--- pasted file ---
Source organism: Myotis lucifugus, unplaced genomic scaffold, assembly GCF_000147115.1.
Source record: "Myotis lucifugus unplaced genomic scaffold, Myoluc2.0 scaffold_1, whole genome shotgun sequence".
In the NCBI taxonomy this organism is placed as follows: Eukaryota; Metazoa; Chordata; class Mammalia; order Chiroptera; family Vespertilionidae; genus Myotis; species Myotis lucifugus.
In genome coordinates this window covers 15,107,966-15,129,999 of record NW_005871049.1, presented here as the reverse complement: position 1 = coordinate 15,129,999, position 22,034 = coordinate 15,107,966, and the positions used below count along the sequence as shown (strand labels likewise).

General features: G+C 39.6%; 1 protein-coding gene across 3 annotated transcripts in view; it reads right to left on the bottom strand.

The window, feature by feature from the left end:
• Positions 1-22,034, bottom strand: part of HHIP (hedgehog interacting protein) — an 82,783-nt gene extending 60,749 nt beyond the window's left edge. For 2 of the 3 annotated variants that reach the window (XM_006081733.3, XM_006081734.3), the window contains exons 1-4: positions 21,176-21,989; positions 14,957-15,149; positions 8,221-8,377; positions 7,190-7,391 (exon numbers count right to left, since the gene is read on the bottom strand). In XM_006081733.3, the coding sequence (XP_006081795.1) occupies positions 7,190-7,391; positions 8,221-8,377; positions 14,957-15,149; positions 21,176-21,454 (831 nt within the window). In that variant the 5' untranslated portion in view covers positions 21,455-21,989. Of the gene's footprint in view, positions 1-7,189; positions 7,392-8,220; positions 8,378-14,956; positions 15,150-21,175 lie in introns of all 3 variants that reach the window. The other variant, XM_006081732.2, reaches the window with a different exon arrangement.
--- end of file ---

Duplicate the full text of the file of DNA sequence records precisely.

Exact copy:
Source organism: Myotis lucifugus, unplaced genomic scaffold, assembly GCF_000147115.1.
Source record: "Myotis lucifugus unplaced genomic scaffold, Myoluc2.0 scaffold_1, whole genome shotgun sequence".
In the NCBI taxonomy this organism is placed as follows: Eukaryota; Metazoa; Chordata; class Mammalia; order Chiroptera; family Vespertilionidae; genus Myotis; species Myotis lucifugus.
In genome coordinates this window covers 15,107,966-15,129,999 of record NW_005871049.1, presented here as the reverse complement: position 1 = coordinate 15,129,999, position 22,034 = coordinate 15,107,966, and the positions used below count along the sequence as shown (strand labels likewise).

General features: G+C 39.6%; 1 protein-coding gene across 3 annotated transcripts in view; it reads right to left on the bottom strand.

The window, feature by feature from the left end:
• Positions 1-22,034, bottom strand: part of HHIP (hedgehog interacting protein) — an 82,783-nt gene extending 60,749 nt beyond the window's left edge. For 2 of the 3 annotated variants that reach the window (XM_006081733.3, XM_006081734.3), the window contains exons 1-4: positions 21,176-21,989; positions 14,957-15,149; positions 8,221-8,377; positions 7,190-7,391 (exon numbers count right to left, since the gene is read on the bottom strand). In XM_006081733.3, the coding sequence (XP_006081795.1) occupies positions 7,190-7,391; positions 8,221-8,377; positions 14,957-15,149; positions 21,176-21,454 (831 nt within the window). In that variant the 5' untranslated portion in view covers positions 21,455-21,989. Of the gene's footprint in view, positions 1-7,189; positions 7,392-8,220; positions 8,378-14,956; positions 15,150-21,175 lie in introns of all 3 variants that reach the window. The other variant, XM_006081732.2, reaches the window with a different exon arrangement.